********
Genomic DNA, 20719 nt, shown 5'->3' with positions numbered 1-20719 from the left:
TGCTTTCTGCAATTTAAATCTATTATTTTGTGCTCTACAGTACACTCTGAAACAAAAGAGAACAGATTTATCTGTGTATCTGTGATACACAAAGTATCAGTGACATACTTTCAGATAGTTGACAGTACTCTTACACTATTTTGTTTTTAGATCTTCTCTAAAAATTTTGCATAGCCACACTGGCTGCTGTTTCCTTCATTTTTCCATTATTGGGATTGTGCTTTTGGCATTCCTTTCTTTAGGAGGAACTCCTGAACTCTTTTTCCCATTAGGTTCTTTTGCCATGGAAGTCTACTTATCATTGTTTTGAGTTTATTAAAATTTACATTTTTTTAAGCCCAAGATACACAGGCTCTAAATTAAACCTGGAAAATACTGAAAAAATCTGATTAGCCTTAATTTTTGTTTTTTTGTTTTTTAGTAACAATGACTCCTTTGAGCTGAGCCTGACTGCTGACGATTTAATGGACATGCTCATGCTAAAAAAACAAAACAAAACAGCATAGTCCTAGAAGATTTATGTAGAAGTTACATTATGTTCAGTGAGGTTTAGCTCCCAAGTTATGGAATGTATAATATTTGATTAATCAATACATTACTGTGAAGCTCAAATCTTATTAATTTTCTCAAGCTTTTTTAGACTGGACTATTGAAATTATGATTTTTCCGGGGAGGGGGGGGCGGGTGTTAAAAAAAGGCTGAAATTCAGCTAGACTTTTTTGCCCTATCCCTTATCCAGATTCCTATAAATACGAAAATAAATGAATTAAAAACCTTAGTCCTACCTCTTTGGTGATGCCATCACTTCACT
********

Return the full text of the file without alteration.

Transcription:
Genomic DNA, 20719 nt, shown 5'->3' with positions numbered 1-20719 from the left:
TGCTTTCTGCAATTTAAATCTATTATTTTGTGCTCTACAGTACACTCTGAAACAAAAGAGAACAGATTTATCTGTGTATCTGTGATACACAAAGTATCAGTGACATACTTTCAGATAGTTGACAGTACTCTTACACTATTTTGTTTTTAGATCTTCTCTAAAAATTTTGCATAGCCACACTGGCTGCTGTTTCCTTCATTTTTCCATTATTGGGATTGTGCTTTTGGCATTCCTTTCTTTAGGAGGAACTCCTGAACTCTTTTTCCCATTAGGTTCTTTTGCCATGGAAGTCTACTTATCATTGTTTTGAGTTTATTAAAATTTACATTTTTTTAAGCCCAAGATACACAGGCTCTAAATTAAACCTGGAAAATACTGAAAAAATCTGATTAGCCTTAATTTTTGTTTTTTTGTTTTTTAGTAACAATGACTCCTTTGAGCTGAGCCTGACTGCTGACGATTTAATGGACATGCTCATGCTAAAAAAACAAAACAAAACAGCATAGTCCTAGAAGATTTATGTAGAAGTTACATTATGTTCAGTGAGGTTTAGCTCCCAAGTTATGGAATGTATAATATTTGATTAATCAATACATTACTGTGAAGCTCAAATCTTATTAATTTTCTCAAGCTTTTTTAGACTGGACTATTGAAATTATGATTTTTCCGGGGAGGGGGGGGCGGGTGTTAAAAAAAGGCTGAAATTCAGCTAGACTTTTTTGCCCTATCCCTTATCCAGATTCCTATAAATACGAAAATAAATGAATTAAAAACCTTAGTCCTACCTCTTTGGTGATGCCATCACTTCACT